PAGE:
The first solo project to be released by a member of Atlanta’s all-conquering Migos has finally arrived. To the surprise of just about nobody, the landmark was reached by the group’s figurehead and closest thing to breakout star: Quavo.
Unaided by Offset and Takeoff, Quavo Huncho, the rapper’s first solo project had long been rumoured. So long in fact that the timing may well be misplaced. Quavo broke out as the mainstream’s choice from the Migos, the chorus guy, the feature guy, his autotune modulations and distinct intonations (generally quite high-pitched) were highly coveted by fellow rappers and popstars alike.
Rather than capitalise on the demand for his voice with a solo release, Quavo worked with artists like Charlie Puth, assaulting the charts and dominating the airwaves. He also had a notorious reputation for featuring on almost every release in the rap scene, one that almost became a joke, considering the relative inactivity of Offset and Takeoff.
To his credit, Quavo has always maintained the group’s prosperity, clearly evidenced by the near-scientific dividing of verses and choruses over the course of the two Culture albums of Migos. It is this harmonic distribution of responsibility, combined with Quavo’s ubiquity as a feature, that has seen the anticipation of his solo release mutate from fervent to sceptical.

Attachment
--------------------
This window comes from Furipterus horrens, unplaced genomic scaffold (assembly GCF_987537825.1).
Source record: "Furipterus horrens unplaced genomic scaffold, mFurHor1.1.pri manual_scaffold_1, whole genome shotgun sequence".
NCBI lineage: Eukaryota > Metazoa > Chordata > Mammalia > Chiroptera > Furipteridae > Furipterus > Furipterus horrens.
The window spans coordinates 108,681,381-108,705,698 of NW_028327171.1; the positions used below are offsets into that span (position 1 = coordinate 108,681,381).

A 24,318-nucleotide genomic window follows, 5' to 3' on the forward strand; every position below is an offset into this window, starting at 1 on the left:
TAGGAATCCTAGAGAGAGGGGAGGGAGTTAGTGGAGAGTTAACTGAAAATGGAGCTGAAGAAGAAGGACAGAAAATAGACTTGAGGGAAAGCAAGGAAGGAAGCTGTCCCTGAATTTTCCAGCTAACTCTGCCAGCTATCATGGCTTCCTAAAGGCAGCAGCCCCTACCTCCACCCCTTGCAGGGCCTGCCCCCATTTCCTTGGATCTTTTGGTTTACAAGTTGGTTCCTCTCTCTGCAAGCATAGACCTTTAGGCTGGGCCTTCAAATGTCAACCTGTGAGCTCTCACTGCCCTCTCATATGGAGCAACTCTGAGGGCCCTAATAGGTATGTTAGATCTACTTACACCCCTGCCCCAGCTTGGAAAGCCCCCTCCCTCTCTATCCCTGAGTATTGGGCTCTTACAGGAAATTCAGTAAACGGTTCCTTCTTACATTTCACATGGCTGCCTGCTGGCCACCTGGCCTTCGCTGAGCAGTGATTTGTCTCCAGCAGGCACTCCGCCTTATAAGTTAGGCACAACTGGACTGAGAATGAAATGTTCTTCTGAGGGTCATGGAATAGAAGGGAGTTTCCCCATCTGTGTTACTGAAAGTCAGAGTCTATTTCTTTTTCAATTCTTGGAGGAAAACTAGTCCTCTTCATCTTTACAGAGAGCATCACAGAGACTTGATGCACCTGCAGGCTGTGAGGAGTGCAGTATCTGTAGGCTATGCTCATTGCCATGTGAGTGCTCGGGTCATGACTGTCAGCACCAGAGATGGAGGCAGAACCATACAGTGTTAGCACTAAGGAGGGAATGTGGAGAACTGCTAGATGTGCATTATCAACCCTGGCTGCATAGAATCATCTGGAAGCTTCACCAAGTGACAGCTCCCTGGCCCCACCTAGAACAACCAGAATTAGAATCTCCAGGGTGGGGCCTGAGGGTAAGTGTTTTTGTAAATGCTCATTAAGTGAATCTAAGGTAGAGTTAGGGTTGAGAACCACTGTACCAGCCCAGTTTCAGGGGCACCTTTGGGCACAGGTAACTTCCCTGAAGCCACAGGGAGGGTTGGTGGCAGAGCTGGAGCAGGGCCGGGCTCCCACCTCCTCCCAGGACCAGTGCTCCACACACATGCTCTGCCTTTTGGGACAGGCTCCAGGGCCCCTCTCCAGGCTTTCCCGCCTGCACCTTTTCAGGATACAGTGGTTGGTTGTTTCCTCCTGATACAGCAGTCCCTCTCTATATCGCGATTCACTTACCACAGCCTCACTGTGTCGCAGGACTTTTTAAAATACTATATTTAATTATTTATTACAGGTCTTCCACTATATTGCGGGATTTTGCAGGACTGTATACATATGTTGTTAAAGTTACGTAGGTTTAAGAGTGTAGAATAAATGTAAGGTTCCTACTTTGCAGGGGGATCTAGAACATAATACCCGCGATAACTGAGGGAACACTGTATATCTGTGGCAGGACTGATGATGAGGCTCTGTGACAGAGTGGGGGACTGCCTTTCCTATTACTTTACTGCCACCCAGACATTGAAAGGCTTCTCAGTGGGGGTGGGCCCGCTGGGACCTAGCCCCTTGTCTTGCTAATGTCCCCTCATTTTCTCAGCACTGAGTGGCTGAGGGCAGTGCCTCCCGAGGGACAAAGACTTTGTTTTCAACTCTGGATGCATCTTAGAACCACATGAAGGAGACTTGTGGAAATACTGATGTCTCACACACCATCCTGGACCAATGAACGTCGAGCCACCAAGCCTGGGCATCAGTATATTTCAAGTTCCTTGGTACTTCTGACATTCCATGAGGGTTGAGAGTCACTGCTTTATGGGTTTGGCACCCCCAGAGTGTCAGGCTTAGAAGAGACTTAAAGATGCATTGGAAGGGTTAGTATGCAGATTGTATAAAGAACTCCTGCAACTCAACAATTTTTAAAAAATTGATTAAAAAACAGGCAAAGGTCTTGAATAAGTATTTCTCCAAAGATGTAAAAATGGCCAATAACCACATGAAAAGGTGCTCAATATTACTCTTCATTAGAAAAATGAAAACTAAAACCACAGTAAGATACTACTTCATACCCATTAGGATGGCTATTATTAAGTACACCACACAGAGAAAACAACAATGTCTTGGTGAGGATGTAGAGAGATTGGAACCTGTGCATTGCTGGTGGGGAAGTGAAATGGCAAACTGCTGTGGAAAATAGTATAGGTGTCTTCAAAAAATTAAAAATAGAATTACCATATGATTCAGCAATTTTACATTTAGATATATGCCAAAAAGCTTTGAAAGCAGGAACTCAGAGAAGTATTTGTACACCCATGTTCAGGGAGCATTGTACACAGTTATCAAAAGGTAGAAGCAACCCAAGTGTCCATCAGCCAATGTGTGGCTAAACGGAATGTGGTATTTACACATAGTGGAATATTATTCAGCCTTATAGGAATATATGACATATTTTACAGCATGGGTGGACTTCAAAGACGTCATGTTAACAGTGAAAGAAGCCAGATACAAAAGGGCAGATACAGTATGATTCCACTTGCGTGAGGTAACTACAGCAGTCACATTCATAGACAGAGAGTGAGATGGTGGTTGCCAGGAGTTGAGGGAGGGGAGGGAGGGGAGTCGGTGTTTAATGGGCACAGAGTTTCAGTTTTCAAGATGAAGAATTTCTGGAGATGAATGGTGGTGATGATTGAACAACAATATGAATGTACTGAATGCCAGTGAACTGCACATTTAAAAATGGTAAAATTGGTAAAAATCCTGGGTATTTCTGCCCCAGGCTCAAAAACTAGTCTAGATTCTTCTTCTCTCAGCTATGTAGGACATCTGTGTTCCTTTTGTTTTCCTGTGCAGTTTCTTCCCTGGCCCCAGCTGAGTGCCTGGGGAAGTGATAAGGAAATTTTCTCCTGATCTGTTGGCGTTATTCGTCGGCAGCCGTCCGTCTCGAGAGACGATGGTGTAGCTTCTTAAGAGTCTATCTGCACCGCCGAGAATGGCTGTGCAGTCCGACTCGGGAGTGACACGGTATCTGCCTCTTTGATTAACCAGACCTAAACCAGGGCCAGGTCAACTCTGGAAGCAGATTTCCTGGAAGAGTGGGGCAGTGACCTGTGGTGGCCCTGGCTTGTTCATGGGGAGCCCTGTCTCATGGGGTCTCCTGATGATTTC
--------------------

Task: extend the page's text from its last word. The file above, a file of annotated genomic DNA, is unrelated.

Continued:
By the time of Culture’s release Quavo had established himself as the group’s star, a title he can still lay claim to, although the Culture album’s have significantly increased the other members’ reps, while somewhat unfairly diminishing his own.
Freed from a stint in prison, Culture belonged to Offset, the rapper exuding the braggadocio and versatility Atlanta is renowned for, whilst also proving himself pretty handy on a chorus. Since then he has dropped a joint tape with Metro Boomin and 21 Savage, ascending the steps to the very top of the rap chain. In terms of star power, he is possibly on equal footing to Quavo. Culture II, meanwhile, saw Takeoff steal the limelight, prompting Gucci Mane to call him his favourite rapper.
One of the more unjust legacies of these two albums, partly due to the subsequent rise of Offset and Takeoff’s popularity, has been a tendency to disregard Quavo, to question his talents and to exaggerate his weaknesses. This widespread attitude may explain the time of the release, although from a commercial perspective – and anybody familiar with Migos lyrics will know this is what really matters – it seems odd.
Nonetheless, Quavo Huncho is a timely reminder to those naysayers that its author is not be underestimated. Pointing to his popularity and pull amongst rappers, Quavo has enlisted the help of the biggest names out there over this 19-track debut. Drake, Travis Scott, Cardi B, 21 Savage and Kid Cudi all make guest features. That last one may have been the biggest surprise, as he hums his way on to the album’s closing track, but the big reveal when Quavo released the tracklist was that Madonna would be featuring on a track with Cardi B and himself.
Although many would accuse tracks on the record fof suffering from trite similarities to others, there is also ample ingenuity and a smattering of songs which should become hits over the coming months. ‘Workin Me’ is being streamed at a feverish rate, whilst ‘Pass Out’ and ‘Flip The Switch’ (featuring 21 Savage and Drake respectively) have all the elements necessary to become club anthems.
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